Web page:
Haredi rabbis back vaccine to return to religious normality - analysis

Health Ministry spokesman says there is ‘huge demand’ for vaccine among eligible members of ultra-Orthodox community

Chief Rabbi David Lau receives the coronavirus vaccine at Shaare Tzedek Medical Center in Jerusalem (photo credit: Courtesy)
Chief Rabbi David Lau receives the coronavirus vaccine at Shaare Tzedek Medical Center in Jerusalem
(photo credit: Courtesy)
The COVID-19 pandemic has posed multiple challenges to the haredi (ultra-Orthodox) population over the past 10 months, with large sections of the community refusing to adhere to Health Ministry guidelines for managing the crisis.
But in the days since the coronavirus vaccination was approved in Israel, the rabbinic leaders of almost all the subsectors of the haredi community, including extremist groups, have said their followers can or should get vaccinated against the disease.
Rabbi Chaim Kanievsky and Rabbi Gershon Edelstein, leaders of the Ashkenazi, non-hassidic haredi community, have said people should get vaccinated, as has Rabbi Shalom Cohen, one of the most senior Sephardi haredi rabbis. The Belzer Rebbe called on his hassidim to get vaccinated, and the Gerrer, Vizhnitzer, Boyaner and Erlauer Rebbes have been vaccinated.
The Eda Haredit and the Jerusalem Faction have not issued an explicit call for their followers to get vaccinated, but they have not opposed it either.
Senior rabbis from the Jerusalem Faction on Friday said the vaccine did not appear dangerous, and people should consult their doctors as to whether to get vaccinated. The Eda Haredit has said congregants should do what they are told by their doctors.
Dr. Gilad Malach, director of the Ultra-Orthodox in Israel program at the Israel Democracy Institute, said he was not surprised by the support given by the rabbinic leadership for the vaccine.
“In general, there is trust in this kind of thing, and the vaccine has been seen as something purely medical, as opposed to the decision by the government to close synagogues and schools, which was seen as a religious or educational issue,” Malach said.
Large parts of the haredi community refused to halt communal prayers, celebrations and other aspects of religious life involving mass gatherings despite the pandemic, while schools in the sector opened in defiance of the law.
Haredi leaders and the general public frequently pointed to inconsistent government coronavirus policies, as well as the permits given for protests and the opening of different leisure activities at various stages of the crisis, as justification for flouting health regulations.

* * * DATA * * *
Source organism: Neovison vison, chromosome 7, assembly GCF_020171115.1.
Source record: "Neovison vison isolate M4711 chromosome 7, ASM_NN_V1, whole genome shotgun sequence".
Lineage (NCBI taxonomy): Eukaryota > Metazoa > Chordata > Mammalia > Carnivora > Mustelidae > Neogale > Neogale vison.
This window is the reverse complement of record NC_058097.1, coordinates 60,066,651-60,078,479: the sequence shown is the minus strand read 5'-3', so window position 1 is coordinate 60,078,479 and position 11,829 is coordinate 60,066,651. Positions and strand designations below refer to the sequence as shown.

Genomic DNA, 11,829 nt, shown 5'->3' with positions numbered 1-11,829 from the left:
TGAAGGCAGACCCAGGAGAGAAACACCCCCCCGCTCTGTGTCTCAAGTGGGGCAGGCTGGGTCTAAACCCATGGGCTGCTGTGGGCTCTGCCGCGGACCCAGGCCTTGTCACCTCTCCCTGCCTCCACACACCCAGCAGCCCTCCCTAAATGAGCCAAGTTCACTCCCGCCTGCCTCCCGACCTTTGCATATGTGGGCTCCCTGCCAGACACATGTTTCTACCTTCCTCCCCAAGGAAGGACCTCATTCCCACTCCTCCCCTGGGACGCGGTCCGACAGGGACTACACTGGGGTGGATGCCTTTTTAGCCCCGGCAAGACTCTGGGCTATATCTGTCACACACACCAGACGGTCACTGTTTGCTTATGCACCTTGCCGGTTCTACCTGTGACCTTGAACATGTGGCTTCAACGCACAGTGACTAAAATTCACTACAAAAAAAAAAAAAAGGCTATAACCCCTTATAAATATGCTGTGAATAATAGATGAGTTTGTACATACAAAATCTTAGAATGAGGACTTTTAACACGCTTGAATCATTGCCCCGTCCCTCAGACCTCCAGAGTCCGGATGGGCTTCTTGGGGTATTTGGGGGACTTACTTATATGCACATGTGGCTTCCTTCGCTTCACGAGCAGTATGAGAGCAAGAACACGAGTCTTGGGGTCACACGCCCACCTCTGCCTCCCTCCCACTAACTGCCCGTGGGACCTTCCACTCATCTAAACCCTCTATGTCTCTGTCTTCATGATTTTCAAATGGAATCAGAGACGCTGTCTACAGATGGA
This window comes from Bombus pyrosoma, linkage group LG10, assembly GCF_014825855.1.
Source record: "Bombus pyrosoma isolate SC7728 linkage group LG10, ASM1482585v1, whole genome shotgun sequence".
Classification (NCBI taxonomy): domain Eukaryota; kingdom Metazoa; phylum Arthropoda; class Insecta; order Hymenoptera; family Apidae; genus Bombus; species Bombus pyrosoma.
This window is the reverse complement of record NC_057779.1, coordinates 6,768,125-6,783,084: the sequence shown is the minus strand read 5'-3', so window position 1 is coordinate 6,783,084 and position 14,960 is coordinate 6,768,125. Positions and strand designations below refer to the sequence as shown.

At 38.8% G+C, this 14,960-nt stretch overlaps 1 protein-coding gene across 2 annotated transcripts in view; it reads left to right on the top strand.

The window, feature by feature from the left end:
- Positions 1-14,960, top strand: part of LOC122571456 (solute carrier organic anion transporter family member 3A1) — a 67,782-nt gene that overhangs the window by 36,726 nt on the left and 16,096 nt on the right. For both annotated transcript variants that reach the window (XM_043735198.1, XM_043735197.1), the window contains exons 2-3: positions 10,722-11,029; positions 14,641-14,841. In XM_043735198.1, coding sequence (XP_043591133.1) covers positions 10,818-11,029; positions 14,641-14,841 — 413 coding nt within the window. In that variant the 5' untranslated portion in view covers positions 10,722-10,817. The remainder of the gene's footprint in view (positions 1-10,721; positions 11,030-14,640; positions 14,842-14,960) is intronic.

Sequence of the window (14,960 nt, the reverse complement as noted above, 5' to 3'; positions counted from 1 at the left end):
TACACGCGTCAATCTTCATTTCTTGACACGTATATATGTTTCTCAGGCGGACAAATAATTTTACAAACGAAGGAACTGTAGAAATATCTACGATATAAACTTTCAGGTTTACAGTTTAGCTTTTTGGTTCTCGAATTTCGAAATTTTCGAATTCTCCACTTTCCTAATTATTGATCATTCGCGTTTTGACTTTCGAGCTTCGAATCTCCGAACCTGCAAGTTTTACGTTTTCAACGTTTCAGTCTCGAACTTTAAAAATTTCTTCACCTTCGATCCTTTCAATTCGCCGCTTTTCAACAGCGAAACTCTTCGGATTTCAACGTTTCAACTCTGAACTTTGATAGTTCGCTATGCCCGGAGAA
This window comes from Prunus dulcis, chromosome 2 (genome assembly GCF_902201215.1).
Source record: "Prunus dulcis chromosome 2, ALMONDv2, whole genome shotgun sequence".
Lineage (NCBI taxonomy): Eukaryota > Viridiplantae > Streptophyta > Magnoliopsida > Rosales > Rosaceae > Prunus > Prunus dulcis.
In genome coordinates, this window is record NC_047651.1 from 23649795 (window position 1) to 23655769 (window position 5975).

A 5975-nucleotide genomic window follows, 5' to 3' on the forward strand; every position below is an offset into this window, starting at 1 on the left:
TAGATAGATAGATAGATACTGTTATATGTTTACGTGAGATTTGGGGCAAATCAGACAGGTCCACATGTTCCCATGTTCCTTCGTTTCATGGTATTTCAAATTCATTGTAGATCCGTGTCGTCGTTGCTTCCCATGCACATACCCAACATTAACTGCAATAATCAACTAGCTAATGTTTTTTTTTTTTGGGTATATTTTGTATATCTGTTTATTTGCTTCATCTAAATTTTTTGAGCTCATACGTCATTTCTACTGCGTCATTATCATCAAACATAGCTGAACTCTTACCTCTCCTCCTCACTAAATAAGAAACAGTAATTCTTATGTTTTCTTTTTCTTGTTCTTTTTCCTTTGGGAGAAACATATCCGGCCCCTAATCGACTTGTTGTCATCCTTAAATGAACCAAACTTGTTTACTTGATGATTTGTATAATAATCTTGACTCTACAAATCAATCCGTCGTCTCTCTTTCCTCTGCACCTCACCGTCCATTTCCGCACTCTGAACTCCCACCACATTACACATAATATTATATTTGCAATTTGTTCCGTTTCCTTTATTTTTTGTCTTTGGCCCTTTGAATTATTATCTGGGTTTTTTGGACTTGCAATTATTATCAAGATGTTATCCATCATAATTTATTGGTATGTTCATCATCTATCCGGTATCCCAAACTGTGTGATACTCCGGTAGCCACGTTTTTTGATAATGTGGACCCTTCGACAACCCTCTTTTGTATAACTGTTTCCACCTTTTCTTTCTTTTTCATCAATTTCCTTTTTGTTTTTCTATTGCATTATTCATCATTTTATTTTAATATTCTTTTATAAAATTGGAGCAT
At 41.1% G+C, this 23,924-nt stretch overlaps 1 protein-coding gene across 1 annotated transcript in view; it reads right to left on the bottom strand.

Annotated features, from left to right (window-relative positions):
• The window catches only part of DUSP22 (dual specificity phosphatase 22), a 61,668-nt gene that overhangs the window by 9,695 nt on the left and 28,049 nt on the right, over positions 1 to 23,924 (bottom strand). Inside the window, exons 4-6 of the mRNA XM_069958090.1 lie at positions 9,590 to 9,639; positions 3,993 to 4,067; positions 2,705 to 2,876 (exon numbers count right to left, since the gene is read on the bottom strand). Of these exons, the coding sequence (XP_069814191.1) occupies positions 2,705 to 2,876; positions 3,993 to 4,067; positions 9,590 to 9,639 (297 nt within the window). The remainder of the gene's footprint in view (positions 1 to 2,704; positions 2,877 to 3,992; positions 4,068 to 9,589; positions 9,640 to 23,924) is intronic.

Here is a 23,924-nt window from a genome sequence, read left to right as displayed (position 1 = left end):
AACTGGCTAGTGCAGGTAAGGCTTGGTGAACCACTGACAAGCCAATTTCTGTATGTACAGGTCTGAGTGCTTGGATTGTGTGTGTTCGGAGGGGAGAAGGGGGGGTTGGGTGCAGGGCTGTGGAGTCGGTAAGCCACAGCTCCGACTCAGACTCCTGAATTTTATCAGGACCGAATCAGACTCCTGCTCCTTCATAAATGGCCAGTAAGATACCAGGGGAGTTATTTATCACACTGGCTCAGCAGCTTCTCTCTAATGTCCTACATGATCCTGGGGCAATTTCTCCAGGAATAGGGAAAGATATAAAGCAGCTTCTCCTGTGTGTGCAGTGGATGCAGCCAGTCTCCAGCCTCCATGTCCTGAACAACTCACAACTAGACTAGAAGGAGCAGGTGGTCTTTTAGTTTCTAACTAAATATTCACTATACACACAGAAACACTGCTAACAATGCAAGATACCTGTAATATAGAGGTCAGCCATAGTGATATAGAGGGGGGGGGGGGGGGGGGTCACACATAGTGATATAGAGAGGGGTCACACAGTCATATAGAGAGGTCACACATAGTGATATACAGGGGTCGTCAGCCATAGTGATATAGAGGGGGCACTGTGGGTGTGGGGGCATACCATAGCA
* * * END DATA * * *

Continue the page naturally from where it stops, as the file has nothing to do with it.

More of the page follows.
Unlike government coronavirus regulations, taking the vaccine is not disruptive to haredi lifestyle, and it is something relatively easy to permit, Malach said.
Eli Paley, chairman of the Haredi Institute for Public Affairs and publisher of Mishpacha magazine, said there were two factors behind the rapid support by the rabbinic leadership for the vaccine.
There is “a long tradition of arbiters of Jewish law relying on decisions of doctors,” he said, adding that this trust is “built in” to Halacha.
Although large sectors of the haredi community have not adhered to health regulations during the crisis, Paley said this was not because the leadership and the population belittle the opinion of medical experts, but rather, they sought to find a balance between the health dangers posed by the virus and the “spiritual damage” caused by complying with the regulations.
The rabbis have expressed specific concern that haredi youth in the late teens and early 20s might lose their identity without an educational network and have complained that such a process has happened among some.
“They saw corona as something threatening the [haredi] social order, and that caused great spiritual damage in communities,” Paley said.
If there is a way to get back to normality as fast as possible, then you need to do that as much as possible.
According to Avi Blumenthal, a spokesman for the haredim department of the Health Ministry public advocacy unit, large numbers of those in the haredi community who are currently eligible for the vaccine are getting vaccinated.
“There is heavy demand for the vaccine,” he said. “The health clinics and vaccination stations are full of those getting vaccinated and are issuing the vaccine until late at night. There has been an amazing response.”
Blumenthal said the major work of the haredi division was undertaken during the months ahead of the arrival of the vaccine in cooperation with associates and assistants of senior rabbis to convince them of the necessity of supporting vaccination.
The division connected the rabbis and rabbinical judges with medical experts in the Health Ministry, who gave them all the relevant information about the vaccine and allayed any concerns they may have had, he said.
“As soon as there was support from Rabbi Kanievsky and Rabbi Edelstein, the support of the non-hassidic sector was guaranteed, while support from the hassidic Rebbes did the same for that sector,” Blumenthal said. “There is full consensus.”
The Health Ministry’s haredim division has focused its public-relations vaccine campaign on the support of the leading rabbis, taking out advertisements in haredi newspapers that say the rabbinic leadership has called for the community to get vaccinated and has issued question-and-answer sheets on the issue.
The ministry is also releasing a series of videos featuring Dr. Aryeh Waldman, a haredi doctor in the Meuhedet Health Maintenance Organization, discussing the safety of the vaccines.